While the Pirates front office has done a good job constructing a winner through unheralded free agent acquisitions and some shrewd trades, the most promising progress has come from the first wave of Pittsburgh’s recent early-first-round draft picks.
Most notably, third baseman Pedro Alvarez.
When the Pittsburgh Pirates drafted the left-handed slugger out of Vanderbilt in 2008, his selection was thought to be the first indication that the new boss—first year General Manager Neal Huntington—was not the same as the old boss.
Alvarez, a Scott Boras client, was expected to sign at far above his slotted value as the second-overall pick. He did, agreeing to a contract with a $6 million signing bonus at the deadline’s eleventh hour. The signing was a sharp departure from the practices of the Dave Littlefield regime, which had become notorious for drafting affordable but questionable talent.
Expectations since placed on Alvarez have been rich enough to match his signing bonus.
Pittsburgh drafted a good one in Alvarez. In his senior season at Vanderbilt, Alvarez finished with a .397 average, 17 home runs, 65 RBI, 72 runs, .467 OBP and .706 slugging percentage. He moved quickly through the Pirates’ professional ranks after that, making his single-A debut in 2009 and MLB debut some 200 games later in mid-2010.
“Pedro Alvarez is an accomplished college hitter with the potential to be a middle-of-the-order bat at the Major League level for us. Equally important, he is a quality young man who comes from a very strong family. We appreciate their trust in the Pirates organization. Pedro is a high-end talent. We are excited to add him to our system and about the potential impact he can have.”
Alvarez’ truncated rookie season was impressive. He finished with 16 home runs and a .461 slugging percentage in just 95 games, good enough to earn him a spot on the Opening Day roster in 2011.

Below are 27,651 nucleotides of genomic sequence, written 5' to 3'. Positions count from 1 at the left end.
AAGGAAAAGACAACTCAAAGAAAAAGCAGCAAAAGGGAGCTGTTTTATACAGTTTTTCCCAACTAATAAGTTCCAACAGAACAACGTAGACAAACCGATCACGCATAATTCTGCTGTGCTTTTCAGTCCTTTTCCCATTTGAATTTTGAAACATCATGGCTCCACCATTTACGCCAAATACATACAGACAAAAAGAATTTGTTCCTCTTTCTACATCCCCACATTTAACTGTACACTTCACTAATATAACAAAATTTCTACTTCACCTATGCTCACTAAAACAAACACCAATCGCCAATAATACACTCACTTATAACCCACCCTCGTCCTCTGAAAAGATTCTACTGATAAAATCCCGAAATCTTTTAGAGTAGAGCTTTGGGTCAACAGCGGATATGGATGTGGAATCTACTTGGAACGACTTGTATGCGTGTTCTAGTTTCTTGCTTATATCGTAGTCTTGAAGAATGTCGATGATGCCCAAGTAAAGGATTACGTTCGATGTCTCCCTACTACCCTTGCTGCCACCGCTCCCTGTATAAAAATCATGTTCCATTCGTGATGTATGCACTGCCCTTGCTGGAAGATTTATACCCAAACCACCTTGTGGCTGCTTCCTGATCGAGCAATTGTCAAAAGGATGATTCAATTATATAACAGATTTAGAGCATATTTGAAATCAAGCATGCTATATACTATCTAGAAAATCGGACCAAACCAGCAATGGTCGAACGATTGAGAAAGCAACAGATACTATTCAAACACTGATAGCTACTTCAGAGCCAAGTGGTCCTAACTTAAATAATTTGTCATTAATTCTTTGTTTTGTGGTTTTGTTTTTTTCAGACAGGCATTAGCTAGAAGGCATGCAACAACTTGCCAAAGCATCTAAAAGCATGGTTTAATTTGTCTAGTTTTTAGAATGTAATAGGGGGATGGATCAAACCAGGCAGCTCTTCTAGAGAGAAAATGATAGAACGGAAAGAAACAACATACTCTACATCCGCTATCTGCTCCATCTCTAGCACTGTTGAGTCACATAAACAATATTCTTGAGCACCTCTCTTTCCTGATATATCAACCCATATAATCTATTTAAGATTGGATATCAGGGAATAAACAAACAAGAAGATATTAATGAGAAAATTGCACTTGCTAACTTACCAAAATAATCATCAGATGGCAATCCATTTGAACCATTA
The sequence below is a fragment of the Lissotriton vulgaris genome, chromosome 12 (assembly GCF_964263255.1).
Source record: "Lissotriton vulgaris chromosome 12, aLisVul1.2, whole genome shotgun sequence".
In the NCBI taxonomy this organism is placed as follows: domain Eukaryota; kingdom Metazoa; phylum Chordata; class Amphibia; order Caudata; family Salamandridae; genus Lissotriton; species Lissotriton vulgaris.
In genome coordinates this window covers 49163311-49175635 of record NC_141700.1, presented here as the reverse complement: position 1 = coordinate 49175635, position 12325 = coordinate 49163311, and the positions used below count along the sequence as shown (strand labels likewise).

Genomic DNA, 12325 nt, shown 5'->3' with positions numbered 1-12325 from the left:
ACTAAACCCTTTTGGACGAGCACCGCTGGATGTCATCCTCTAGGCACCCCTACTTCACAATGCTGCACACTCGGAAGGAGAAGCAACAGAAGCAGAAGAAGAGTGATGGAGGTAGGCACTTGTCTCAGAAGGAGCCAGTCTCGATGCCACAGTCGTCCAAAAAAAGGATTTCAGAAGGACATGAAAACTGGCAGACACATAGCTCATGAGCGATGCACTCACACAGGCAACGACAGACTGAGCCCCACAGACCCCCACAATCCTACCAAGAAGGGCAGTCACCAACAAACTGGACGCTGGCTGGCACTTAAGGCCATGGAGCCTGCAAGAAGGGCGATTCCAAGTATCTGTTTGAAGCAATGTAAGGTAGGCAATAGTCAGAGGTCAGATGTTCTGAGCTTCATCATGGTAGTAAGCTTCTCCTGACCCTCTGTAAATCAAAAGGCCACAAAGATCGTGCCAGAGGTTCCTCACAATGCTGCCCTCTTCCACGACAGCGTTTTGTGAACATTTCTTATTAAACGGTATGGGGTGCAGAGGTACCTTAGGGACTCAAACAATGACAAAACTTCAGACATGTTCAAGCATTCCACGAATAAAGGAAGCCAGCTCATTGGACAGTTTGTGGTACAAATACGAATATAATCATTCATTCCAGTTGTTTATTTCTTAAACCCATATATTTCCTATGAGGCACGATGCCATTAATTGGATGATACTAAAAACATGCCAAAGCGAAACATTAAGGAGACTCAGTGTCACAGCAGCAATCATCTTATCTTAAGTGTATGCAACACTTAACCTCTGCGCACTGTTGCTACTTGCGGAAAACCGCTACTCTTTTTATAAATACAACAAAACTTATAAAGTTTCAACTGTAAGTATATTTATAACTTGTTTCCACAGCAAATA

Although Alvarez struggled though an injury-shortened 2011 season and the early parts of 2012, his bat seems to be rounding into form of late. The third baseman follows only McCutchen in most team offensive categories, ranking third in runs (44) and hits (67), second in home runs (21), RBI (58), OPS (.795) and slugging percentage (.497).
“El Toro,” as he’s called, is also batting .246 in July and finished June with a .262 average after posting a .205 average from April-May that had many wondering if he shouldn’t have skipped team-recommended winter league ball, or spend some time in the minors (Alvarez earned only 426 AAA plate appearances over parts of two seasons, compared to 881 for McCutchen or more than 1,000 for Neil Walker).
If a .246 July average and .229 season average don’t seem like much, it’s little cause for concern. Alvarez was considered a middle-of-the-order prospect who would hit not for contact, but for power. So far, his numbers reflect that pedigree.
Alvarez ranks seventh on the Pirates in batting average (minimum 200 at-bats), but his power numbers rank in the top-two or -three of the lineup. At his current pace, he projects to finish the season with 36 home runs, 115 hits and 100 RBI. Combined with a traditionally low batting average and high K-rate (Alvarez leads the club with 102 strikeouts in 86 games played), El Toro’s 2012 season is becoming that of a classic power hitter.
There are plenty of ways for the young slugger to improve. His high strikeout numbers, low batting average and team-leading 14 errors are all causes for concern.
However, Alvarez is more consistently displaying the five-tool potential the Pirates spent so much money to acquire in 2008, and it’s no small part of why the the team is contending for its first winning season and playoff berth since the early 90s.
Stats courtesy Yahoo! Sports & FanGraphs.com